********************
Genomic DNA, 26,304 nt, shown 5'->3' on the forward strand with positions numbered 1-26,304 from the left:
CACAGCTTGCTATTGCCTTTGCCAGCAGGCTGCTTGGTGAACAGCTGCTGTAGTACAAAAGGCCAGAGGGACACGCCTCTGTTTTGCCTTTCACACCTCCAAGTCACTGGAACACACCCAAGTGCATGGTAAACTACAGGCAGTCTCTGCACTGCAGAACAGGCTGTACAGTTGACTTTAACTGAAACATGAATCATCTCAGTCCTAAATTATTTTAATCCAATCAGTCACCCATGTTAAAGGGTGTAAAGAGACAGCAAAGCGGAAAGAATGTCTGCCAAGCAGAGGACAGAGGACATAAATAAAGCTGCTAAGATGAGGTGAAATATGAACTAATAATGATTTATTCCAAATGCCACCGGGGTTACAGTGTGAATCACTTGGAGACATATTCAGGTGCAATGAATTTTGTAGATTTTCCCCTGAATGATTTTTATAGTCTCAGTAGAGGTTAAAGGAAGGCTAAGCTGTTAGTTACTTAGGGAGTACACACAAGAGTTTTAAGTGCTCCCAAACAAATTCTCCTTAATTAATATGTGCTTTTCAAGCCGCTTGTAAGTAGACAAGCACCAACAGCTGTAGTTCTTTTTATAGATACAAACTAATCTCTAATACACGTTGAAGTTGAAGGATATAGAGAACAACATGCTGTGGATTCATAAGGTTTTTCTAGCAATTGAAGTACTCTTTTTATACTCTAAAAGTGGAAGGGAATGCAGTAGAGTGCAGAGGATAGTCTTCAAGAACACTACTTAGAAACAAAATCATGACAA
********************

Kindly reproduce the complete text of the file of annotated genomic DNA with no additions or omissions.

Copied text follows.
Genomic DNA, 26,304 nt, shown 5'->3' on the forward strand with positions numbered 1-26,304 from the left:
CACAGCTTGCTATTGCCTTTGCCAGCAGGCTGCTTGGTGAACAGCTGCTGTAGTACAAAAGGCCAGAGGGACACGCCTCTGTTTTGCCTTTCACACCTCCAAGTCACTGGAACACACCCAAGTGCATGGTAAACTACAGGCAGTCTCTGCACTGCAGAACAGGCTGTACAGTTGACTTTAACTGAAACATGAATCATCTCAGTCCTAAATTATTTTAATCCAATCAGTCACCCATGTTAAAGGGTGTAAAGAGACAGCAAAGCGGAAAGAATGTCTGCCAAGCAGAGGACAGAGGACATAAATAAAGCTGCTAAGATGAGGTGAAATATGAACTAATAATGATTTATTCCAAATGCCACCGGGGTTACAGTGTGAATCACTTGGAGACATATTCAGGTGCAATGAATTTTGTAGATTTTCCCCTGAATGATTTTTATAGTCTCAGTAGAGGTTAAAGGAAGGCTAAGCTGTTAGTTACTTAGGGAGTACACACAAGAGTTTTAAGTGCTCCCAAACAAATTCTCCTTAATTAATATGTGCTTTTCAAGCCGCTTGTAAGTAGACAAGCACCAACAGCTGTAGTTCTTTTTATAGATACAAACTAATCTCTAATACACGTTGAAGTTGAAGGATATAGAGAACAACATGCTGTGGATTCATAAGGTTTTTCTAGCAATTGAAGTACTCTTTTTATACTCTAAAAGTGGAAGGGAATGCAGTAGAGTGCAGAGGATAGTCTTCAAGAACACTACTTAGAAACAAAATCATGACAA